Construction project owners and contractors now anticipate unpredictable prices and time frames resulting from the economic effects of the COVID-19 pandemic.
Projects must proceed, but price volatility and supply chain issues place everyone at risk and no one wants to suffer the financial consequences alone. At this point, force majeure claims arising under new contracts are unconvincing. There are different approaches for dealing with price escalation and delay. Owners and contractors must be aware of strategies being employed to shift these risks. This summary provides a brief overview of the dynamics between an owner and a contractor.
Fixed Price Contracts
In the absence of other contractual provisions on point, a fixed price contract places the risk of material and labor price increases on the contractor. The contractor agrees to provide a scope of work for a stipulated price. The owner takes solace in the general understanding that the price of the project will not increase unless the scope of work increases or the contractor is delayed by something outside of its control. Fixed price contracts require the design documents to be sufficiently complete for a contractor to formulate its proposal with sufficient confidence at the time the contract is entered. When possible, owners should seek out competitively bid fixed price contracts.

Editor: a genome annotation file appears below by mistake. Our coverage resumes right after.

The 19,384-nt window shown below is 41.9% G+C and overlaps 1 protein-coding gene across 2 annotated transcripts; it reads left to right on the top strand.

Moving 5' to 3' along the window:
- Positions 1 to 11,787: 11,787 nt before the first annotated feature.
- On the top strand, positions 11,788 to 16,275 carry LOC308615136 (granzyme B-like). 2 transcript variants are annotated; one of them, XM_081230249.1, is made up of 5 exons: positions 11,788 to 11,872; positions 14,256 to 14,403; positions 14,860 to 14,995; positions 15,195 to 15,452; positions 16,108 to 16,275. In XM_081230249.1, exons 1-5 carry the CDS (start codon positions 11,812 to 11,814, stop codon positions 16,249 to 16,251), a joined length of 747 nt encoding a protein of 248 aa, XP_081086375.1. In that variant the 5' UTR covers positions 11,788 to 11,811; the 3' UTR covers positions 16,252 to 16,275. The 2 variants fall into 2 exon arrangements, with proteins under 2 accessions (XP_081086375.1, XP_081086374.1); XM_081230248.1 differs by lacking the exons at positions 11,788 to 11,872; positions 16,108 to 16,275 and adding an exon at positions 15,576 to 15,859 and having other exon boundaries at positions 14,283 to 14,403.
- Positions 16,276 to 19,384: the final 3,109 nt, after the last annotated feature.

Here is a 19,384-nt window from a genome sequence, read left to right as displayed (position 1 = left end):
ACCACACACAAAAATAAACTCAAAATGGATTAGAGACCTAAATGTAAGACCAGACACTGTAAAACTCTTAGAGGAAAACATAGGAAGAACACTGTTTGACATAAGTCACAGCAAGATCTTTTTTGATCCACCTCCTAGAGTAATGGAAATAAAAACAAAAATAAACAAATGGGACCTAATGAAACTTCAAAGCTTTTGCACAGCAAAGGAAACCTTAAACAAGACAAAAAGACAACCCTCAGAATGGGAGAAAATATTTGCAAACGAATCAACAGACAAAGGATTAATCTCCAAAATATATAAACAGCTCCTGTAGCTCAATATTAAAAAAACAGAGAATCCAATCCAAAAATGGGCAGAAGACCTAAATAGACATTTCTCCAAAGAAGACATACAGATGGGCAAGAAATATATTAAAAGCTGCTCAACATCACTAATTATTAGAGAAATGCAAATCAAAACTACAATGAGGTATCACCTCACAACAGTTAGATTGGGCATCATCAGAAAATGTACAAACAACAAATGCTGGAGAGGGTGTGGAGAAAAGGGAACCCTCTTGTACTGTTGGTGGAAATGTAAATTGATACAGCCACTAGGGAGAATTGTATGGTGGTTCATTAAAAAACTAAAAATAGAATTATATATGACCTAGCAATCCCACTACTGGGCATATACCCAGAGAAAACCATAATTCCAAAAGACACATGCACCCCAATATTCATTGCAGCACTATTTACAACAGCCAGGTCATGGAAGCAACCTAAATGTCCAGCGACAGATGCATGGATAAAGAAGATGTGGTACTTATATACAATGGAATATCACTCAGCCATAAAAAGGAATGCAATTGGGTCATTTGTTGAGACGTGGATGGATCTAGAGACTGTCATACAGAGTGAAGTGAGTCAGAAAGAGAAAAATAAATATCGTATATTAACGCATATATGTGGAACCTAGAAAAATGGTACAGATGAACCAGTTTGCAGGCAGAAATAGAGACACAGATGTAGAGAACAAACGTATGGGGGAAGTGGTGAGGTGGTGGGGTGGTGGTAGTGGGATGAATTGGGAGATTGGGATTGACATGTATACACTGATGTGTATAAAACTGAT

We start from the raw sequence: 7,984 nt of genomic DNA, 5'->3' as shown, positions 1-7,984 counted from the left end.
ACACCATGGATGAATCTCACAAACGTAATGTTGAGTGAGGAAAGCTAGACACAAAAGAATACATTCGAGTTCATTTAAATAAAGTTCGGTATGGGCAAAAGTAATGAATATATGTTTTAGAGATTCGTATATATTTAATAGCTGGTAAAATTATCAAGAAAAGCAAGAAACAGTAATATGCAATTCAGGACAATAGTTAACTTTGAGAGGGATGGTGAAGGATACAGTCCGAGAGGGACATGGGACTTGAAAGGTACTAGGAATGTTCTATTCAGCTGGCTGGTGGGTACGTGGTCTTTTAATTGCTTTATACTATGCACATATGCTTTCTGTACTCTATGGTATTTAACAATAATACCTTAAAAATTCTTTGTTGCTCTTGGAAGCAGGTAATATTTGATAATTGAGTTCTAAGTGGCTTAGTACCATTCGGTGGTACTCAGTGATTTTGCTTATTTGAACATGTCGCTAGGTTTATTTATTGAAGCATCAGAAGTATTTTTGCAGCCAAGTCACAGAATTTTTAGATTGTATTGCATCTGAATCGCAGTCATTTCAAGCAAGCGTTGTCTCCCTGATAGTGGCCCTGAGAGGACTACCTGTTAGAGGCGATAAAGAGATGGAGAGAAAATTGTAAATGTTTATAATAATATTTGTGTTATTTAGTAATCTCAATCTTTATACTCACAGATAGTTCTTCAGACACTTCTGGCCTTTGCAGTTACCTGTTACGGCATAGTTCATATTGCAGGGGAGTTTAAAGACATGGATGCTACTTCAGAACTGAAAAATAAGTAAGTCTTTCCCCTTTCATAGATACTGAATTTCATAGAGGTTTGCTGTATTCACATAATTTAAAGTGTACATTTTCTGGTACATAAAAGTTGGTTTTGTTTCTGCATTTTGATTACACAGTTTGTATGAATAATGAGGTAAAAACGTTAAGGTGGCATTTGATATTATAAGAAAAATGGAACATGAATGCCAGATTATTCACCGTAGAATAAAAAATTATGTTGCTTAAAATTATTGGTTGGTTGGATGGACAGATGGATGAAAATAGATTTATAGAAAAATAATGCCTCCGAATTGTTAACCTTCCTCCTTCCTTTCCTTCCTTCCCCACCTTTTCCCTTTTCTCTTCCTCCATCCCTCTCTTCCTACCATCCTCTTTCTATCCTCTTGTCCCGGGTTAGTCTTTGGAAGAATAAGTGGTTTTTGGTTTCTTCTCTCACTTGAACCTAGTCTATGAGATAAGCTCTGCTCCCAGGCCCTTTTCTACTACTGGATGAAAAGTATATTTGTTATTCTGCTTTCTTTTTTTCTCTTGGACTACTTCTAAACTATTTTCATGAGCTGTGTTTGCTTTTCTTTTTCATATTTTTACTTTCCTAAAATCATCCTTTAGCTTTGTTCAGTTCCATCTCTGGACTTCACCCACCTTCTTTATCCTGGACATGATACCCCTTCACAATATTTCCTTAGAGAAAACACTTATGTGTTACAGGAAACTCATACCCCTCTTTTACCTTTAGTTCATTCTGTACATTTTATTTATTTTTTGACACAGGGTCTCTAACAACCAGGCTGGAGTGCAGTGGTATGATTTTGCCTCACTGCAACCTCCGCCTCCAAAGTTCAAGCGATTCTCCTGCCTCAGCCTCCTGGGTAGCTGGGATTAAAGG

Conversely, in the absence of other contractual provisions on point, a cost-plus contract places the risk of price increases on the owner. In the typical scenario, the owner agrees to pay the contractor the direct costs incurred by the contractor for labor and materials plus either a set fee or a percentage markup. The contractor is entitled to payment in full for all costs incurred, as well as its budgeted overhead and profit. Thus, the contractor is protected if price increases occur. Under this type of contract the owner is unable to predict the cost of the project when labor and material costs are volatile. Many owners view this type of contract as writing the contractor a “blank check.” Contractors clearly prefer this type of contract. Typically, only high-end and highly coveted contractors are able to dictate this approach.
GMP or Guaranteed Maximum Price Contracts constitute an attempt to blend the best aspects of fixed price and cost-plus contracts. The contractor bills its costs and fee/markup subject to a “not-to-exceed” amount, which is determined by adding a contingency to the budgeted cost to account for uncertainty. The contractor can generally look to the contingency to cover increased labor and material costs, but is limited by the GMP. The contractor assumes the risk for all costs exceeding the GMP, unless the scope of work is increased. The owner rests a little easier trusting that the GMP will not be exceeded. However, not all GMP contracts are created equal. The details regarding how the contingency may be spent and whether the GMP can be adjusted can shift the risk in unanticipated ways.
Timing of Purchase/Storage